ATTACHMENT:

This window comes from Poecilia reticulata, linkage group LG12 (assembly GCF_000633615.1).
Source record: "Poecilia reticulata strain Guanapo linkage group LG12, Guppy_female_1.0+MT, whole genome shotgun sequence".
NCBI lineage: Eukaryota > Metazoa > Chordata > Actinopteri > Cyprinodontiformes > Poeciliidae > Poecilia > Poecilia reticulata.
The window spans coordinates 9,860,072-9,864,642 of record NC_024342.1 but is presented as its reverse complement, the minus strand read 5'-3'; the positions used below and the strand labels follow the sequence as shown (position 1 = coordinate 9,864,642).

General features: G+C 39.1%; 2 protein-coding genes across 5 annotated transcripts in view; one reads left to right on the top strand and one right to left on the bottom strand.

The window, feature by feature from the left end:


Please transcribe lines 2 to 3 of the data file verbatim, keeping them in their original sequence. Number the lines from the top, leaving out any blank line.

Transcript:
Source record: "Poecilia reticulata strain Guanapo linkage group LG12, Guppy_female_1.0+MT, whole genome shotgun sequence".
NCBI lineage: Eukaryota > Metazoa > Chordata > Actinopteri > Cyprinodontiformes > Poeciliidae > Poecilia > Poecilia reticulata.